Michelangelo, Madonna del Silenzio, c.1538
The Portland Collection shows some works of exceptional importance, such as this drawing by Michelangelo.
Michelangelo Buonarroti (1475 – 1564) is often considered to be one of the most important artists of all time, and he is particularly well known for his paintings and sculpture.
This chalk drawing, made in about 1538, was bought by the 6th Duke of Portland (1857 – 1943). It is a presentation drawing, made as a finished work (rather than a preparatory piece). It is likely that Michelangelo made the drawing as a gift.
Madonna del Silenzio is an influential work by the Renaissance master. Many artists have made paintings based on this drawing, including the 16th-century Italian painter Venusti who is believed to have been a friend of Michelangelo’s. Venusti’s studio made over 20 paintings after Madonna del Silenzio, and one can be seen in the National Gallery.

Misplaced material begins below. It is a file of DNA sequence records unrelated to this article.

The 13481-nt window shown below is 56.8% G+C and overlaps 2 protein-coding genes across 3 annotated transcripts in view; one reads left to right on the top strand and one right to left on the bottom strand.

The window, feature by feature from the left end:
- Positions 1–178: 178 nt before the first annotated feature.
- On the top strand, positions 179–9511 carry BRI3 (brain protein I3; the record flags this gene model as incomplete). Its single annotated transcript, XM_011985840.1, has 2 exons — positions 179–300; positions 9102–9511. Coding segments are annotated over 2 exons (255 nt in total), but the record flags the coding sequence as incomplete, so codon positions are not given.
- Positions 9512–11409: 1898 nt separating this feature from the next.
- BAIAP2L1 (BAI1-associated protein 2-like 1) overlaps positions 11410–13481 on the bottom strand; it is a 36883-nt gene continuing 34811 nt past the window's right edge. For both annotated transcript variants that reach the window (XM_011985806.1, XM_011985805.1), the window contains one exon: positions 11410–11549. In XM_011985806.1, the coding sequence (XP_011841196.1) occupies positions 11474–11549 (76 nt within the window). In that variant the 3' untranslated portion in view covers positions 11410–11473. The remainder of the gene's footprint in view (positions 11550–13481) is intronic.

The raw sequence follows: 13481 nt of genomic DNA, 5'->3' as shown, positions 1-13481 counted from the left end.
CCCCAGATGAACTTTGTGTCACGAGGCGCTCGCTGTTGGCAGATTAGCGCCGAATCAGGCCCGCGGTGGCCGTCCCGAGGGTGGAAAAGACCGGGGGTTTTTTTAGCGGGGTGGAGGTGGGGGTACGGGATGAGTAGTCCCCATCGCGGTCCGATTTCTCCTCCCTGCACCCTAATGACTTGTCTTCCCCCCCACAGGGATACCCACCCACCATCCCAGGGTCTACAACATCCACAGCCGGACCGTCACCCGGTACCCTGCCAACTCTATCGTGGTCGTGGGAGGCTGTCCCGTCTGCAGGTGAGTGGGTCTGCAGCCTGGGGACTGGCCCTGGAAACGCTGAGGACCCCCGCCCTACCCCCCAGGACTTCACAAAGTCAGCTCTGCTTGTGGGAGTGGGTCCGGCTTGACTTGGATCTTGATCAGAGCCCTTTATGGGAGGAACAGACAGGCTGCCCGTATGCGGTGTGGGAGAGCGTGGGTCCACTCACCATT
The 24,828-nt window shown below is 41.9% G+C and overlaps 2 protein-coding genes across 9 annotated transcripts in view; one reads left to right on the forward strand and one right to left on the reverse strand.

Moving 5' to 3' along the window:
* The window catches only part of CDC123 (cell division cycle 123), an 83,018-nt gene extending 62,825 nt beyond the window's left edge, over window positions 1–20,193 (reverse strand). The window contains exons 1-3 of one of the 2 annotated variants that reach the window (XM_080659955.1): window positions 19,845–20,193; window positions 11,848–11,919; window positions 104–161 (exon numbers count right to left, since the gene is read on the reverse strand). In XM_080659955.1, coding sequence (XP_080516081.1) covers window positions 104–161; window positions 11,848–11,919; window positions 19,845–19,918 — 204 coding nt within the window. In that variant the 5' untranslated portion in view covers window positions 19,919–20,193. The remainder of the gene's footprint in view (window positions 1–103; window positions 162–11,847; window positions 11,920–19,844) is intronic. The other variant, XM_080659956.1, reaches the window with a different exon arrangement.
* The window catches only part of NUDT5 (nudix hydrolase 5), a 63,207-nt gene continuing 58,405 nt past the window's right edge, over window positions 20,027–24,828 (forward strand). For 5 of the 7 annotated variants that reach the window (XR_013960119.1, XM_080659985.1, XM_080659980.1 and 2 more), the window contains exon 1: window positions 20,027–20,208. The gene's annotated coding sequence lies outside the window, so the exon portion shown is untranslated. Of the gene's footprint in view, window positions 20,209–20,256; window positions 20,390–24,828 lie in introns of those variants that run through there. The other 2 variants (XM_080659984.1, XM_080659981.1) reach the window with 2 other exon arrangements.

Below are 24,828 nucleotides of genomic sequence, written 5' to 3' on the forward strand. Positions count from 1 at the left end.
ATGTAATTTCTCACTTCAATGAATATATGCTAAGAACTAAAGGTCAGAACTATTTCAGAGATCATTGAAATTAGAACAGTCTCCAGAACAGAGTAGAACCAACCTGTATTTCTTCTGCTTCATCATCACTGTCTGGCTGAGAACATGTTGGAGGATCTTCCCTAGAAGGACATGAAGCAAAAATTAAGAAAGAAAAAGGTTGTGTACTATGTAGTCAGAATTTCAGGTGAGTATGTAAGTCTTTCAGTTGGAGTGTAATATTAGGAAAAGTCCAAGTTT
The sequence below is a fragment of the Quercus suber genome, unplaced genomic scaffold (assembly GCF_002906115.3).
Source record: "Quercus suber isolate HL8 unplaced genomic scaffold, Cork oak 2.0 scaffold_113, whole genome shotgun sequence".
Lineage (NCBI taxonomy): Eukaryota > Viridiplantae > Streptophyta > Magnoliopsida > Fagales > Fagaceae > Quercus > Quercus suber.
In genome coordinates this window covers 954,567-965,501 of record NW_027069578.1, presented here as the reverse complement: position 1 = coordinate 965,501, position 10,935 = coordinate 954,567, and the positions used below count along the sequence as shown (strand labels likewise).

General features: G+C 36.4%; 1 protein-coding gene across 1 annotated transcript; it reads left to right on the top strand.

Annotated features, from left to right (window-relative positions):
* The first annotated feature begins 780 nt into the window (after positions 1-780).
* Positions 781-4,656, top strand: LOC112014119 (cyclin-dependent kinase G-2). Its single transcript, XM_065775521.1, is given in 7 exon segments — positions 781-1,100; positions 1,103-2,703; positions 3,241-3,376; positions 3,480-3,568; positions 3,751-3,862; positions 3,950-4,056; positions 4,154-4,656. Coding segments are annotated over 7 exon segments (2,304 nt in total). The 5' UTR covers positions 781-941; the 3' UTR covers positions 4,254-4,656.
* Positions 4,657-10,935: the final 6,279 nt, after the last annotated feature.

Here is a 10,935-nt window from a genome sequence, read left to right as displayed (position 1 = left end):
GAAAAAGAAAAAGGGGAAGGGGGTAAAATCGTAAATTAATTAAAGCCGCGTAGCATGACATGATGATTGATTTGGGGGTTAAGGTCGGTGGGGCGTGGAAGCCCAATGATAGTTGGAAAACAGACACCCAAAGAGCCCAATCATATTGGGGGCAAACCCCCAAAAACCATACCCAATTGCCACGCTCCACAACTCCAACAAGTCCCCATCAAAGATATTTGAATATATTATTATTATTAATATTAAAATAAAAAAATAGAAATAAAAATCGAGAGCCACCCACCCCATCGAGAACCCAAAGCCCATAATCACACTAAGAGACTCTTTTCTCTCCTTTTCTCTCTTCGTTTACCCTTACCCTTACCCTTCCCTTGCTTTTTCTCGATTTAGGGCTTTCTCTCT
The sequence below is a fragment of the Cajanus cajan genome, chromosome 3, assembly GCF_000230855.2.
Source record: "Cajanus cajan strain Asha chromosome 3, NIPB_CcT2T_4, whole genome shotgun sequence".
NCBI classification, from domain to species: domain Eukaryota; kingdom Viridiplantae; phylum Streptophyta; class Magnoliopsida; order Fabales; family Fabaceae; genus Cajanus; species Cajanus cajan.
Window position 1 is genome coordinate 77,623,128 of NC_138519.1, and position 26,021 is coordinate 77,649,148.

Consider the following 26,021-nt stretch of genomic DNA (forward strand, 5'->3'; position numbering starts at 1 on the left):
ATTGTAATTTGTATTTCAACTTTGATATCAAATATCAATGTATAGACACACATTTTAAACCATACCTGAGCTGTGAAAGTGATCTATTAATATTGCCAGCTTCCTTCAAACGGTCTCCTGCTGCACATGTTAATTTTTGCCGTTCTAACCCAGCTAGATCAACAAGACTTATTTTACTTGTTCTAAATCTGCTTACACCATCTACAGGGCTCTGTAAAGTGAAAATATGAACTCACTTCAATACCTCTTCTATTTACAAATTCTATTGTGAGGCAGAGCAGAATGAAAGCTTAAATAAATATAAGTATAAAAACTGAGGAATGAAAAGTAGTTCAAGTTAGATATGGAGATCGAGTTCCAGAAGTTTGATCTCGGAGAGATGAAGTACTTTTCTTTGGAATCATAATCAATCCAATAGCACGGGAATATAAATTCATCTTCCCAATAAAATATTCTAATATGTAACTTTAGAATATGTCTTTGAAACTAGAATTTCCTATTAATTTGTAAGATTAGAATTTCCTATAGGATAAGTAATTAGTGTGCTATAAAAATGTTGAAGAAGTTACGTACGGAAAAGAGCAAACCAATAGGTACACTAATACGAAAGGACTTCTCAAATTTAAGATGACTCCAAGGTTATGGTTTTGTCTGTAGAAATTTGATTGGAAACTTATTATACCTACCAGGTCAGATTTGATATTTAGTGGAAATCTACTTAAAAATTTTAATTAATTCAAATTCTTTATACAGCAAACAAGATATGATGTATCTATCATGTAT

This drawing depicts the Madonna with the infant Christ laying asleep on her knee. Joseph can be seen behind them, with John the Baptist. John holds his finger to his lips to ask us not to wake the child – and the drawing is also known as ‘The Silence’. The Holy Family was an important theme in the Renaissance, and Michelangelo returned to it often. This composition bears a striking resemblance to his famous sculpture the ‘Pietà’ which is in St Peters Basilica, Vatican City. The Pietà (The Pity) instead shows the Madonna cradling the body of her son after the Crucifixion, an event perhaps foreshadowed by the hourglass that visitors can see at the bottom of this drawing.
Prior to The Portland Collection Museum opening in 2016, Michelangelo’s Madonna del Silenzio hadn’t been shown publicly for over 50 years.
Top image: Detail, Michelangelo, Madonna del Silenzio, c.1538. Available on Bridgeman Images.